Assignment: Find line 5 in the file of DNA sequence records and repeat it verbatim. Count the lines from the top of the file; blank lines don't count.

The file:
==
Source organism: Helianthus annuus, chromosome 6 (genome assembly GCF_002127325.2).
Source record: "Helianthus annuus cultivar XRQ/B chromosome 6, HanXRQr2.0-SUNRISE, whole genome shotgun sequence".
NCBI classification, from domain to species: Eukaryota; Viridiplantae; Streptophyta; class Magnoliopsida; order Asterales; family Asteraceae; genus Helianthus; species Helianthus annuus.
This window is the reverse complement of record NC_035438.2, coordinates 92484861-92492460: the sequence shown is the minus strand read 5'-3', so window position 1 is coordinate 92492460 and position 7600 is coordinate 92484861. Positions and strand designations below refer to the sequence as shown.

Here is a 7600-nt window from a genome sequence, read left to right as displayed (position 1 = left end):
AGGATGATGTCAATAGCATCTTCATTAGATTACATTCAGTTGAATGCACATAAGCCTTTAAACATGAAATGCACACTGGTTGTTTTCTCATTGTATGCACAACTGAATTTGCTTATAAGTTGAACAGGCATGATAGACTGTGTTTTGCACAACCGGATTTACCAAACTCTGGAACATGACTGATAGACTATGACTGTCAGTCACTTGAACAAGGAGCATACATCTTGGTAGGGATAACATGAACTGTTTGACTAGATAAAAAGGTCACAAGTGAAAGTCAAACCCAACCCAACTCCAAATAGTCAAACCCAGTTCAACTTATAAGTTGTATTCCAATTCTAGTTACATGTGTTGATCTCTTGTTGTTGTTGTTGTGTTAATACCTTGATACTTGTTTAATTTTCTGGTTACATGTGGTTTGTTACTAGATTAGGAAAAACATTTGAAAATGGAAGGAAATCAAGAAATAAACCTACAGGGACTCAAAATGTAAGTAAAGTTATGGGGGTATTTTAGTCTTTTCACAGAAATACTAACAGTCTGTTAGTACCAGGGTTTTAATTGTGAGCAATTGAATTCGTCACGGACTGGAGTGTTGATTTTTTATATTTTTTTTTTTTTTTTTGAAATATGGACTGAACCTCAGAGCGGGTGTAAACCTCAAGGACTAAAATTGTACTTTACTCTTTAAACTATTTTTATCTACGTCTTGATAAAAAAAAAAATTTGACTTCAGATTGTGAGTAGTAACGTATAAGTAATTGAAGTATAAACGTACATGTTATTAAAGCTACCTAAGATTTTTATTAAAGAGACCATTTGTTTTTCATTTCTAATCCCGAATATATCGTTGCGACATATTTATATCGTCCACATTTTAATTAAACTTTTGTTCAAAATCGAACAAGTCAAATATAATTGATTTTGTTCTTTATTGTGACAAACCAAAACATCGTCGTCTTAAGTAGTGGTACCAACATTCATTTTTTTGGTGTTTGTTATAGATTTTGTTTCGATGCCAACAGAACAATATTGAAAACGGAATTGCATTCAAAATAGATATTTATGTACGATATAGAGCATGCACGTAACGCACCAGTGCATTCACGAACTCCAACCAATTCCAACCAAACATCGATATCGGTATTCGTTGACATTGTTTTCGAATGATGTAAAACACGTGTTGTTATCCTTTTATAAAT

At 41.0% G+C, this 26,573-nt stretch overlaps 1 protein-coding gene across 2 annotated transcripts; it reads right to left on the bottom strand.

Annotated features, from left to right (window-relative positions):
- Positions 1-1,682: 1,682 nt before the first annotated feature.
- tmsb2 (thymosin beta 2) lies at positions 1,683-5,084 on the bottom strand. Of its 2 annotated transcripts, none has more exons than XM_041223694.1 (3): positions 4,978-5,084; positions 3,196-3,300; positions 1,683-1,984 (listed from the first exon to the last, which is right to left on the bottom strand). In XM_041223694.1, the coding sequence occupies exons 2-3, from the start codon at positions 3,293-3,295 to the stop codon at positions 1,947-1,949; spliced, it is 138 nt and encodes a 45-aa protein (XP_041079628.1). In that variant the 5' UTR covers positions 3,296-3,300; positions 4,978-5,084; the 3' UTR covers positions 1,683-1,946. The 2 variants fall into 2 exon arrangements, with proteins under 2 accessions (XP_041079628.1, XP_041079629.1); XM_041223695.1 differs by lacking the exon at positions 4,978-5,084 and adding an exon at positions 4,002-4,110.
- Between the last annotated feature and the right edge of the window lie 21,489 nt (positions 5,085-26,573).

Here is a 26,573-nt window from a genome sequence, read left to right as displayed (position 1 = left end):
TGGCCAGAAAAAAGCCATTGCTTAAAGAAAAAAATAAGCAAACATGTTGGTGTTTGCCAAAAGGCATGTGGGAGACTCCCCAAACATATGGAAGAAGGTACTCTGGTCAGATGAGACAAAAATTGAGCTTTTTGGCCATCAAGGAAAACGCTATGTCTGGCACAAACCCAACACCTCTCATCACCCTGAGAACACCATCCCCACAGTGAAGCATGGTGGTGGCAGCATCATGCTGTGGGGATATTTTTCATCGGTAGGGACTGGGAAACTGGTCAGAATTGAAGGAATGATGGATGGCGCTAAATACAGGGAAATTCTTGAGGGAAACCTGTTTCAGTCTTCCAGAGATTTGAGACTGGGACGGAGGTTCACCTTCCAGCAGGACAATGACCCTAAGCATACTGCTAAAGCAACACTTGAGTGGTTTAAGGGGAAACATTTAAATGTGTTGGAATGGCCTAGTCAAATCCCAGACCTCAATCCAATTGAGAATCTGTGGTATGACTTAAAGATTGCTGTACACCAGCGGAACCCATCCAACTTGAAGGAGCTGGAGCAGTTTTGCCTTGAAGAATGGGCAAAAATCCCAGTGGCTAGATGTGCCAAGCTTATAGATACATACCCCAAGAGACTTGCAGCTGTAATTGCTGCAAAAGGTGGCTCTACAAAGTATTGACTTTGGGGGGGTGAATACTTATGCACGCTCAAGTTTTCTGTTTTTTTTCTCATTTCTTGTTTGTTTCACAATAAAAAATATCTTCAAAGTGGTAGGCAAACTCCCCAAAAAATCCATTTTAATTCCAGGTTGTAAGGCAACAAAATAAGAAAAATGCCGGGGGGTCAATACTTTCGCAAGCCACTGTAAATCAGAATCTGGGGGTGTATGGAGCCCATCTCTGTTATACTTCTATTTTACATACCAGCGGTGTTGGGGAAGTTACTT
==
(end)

Here is a 7600-nt window from a genome sequence, read left to right as displayed (position 1 = left end):